Did you know that solar panels raise the property value by a whopping $14,329 on average? According to the Lawrence Berkeley National Laboratory, homes that are equipped with solar power systems sell for 3.74% more than their non-solar counterparts.
House Republicans recently introduced their latest 429-page tax reform bill, which proposes several changes related to renewable energy. The plan would increase taxes on wind, solar, biomass, geothermal, and hydropower in an effort to reap $12.3 billion in government revenue over the next 10 years.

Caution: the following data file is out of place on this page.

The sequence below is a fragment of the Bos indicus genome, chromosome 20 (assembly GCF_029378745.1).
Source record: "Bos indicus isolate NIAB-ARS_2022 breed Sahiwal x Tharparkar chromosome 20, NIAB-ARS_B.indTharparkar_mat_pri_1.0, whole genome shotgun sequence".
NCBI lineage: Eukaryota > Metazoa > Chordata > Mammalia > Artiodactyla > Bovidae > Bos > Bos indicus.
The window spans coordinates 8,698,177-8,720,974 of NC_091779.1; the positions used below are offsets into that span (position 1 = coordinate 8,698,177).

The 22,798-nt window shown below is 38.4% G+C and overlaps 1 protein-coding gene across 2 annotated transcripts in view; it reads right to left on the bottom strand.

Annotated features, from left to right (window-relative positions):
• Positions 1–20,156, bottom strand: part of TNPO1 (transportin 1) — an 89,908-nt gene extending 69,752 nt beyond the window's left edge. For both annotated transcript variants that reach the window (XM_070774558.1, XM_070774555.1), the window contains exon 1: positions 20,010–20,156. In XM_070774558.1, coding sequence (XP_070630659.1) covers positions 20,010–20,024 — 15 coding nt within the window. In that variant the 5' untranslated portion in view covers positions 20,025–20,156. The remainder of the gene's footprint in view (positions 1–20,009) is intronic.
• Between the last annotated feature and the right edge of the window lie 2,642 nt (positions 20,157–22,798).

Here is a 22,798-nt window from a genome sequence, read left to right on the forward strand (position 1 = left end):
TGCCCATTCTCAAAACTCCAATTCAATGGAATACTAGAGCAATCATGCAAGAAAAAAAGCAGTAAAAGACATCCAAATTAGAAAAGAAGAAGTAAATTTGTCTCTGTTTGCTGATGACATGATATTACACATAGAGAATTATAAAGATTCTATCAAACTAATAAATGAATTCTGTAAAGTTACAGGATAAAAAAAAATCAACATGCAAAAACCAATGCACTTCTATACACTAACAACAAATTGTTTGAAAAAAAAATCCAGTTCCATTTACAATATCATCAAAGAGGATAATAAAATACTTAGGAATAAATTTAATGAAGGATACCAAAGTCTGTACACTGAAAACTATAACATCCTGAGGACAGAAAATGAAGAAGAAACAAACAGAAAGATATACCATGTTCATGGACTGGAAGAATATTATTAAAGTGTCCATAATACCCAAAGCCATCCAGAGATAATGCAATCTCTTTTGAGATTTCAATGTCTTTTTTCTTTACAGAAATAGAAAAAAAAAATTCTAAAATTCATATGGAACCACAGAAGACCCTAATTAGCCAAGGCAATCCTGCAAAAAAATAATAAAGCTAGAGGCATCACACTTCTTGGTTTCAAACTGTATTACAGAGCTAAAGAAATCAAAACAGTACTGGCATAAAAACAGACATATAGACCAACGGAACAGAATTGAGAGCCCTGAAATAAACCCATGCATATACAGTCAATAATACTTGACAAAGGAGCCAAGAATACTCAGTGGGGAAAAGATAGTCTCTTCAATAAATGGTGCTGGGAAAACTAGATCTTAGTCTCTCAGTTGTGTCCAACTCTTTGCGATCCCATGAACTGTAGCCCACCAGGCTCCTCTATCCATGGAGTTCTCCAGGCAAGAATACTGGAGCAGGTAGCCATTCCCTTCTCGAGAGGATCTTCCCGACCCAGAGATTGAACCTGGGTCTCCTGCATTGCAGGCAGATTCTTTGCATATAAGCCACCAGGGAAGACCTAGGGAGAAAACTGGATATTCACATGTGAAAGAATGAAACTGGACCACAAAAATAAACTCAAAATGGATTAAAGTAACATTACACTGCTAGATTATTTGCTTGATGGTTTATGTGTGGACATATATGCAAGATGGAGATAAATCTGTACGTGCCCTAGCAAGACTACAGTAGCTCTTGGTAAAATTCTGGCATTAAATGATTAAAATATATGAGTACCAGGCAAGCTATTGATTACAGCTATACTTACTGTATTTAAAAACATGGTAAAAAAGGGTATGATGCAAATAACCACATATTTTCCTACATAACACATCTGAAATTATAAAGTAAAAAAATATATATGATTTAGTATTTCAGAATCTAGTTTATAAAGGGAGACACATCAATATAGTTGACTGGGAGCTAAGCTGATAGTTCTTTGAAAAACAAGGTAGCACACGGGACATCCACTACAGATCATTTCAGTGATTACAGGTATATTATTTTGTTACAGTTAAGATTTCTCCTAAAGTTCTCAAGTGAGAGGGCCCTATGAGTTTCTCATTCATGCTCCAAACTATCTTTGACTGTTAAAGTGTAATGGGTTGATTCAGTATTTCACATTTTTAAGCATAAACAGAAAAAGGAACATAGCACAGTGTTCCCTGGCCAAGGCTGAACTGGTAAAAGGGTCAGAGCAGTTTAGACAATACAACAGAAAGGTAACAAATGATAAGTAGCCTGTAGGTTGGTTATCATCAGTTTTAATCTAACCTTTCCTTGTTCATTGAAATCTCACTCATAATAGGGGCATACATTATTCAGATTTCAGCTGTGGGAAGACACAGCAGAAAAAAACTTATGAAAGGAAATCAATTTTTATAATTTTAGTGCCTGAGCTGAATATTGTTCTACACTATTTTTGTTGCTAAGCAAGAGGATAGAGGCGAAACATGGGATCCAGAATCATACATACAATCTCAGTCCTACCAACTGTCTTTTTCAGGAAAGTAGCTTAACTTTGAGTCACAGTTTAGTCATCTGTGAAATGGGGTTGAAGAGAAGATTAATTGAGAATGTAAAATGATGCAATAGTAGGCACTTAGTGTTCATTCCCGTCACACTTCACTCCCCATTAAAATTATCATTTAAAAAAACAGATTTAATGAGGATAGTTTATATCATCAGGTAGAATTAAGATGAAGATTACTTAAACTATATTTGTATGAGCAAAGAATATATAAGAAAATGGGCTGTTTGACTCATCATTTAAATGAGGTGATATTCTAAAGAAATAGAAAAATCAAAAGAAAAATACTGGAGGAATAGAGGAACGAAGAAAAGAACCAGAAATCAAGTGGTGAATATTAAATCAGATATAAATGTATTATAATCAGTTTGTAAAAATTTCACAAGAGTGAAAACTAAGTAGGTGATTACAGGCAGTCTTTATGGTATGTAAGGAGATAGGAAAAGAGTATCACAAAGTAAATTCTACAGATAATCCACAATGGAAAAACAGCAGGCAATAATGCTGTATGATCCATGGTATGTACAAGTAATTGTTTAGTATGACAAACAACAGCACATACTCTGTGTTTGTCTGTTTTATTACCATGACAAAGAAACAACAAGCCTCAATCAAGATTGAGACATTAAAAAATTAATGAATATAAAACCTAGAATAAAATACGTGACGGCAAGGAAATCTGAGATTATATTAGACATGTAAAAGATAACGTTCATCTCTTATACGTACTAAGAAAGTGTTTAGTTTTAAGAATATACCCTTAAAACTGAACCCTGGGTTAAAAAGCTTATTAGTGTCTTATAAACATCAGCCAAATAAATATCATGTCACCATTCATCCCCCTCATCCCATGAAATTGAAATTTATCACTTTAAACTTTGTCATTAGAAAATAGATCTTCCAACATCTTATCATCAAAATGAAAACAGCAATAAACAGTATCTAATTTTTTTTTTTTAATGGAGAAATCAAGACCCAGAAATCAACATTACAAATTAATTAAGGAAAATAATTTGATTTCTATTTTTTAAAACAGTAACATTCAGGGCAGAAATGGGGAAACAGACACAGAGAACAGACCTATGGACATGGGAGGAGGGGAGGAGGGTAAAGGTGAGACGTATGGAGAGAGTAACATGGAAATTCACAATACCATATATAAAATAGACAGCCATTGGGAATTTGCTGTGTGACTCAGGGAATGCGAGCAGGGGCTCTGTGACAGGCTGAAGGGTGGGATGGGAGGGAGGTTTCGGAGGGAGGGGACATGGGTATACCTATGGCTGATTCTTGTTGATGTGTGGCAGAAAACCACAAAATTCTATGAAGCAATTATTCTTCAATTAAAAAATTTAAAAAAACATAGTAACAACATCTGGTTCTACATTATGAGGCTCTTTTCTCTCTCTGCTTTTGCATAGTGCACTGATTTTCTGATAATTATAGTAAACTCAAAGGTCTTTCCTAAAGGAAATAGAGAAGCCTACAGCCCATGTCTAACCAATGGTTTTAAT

Although the plan would cut the $7,500 federal tax credit for electric vehicle purchases, Republicans opted to extend tax credits for current residential energy efficiency programs to December 31, 2021.
This time next year, the last solar installations to receive the 30 percent investment tax credit will be going up.
The credit is scheduled to disappear entirely for rooftop solar and to shrink to 10 percent for utility-scale installations at the end of 2016. So, how will the tax credit’s disappearance really impact rooftop solar?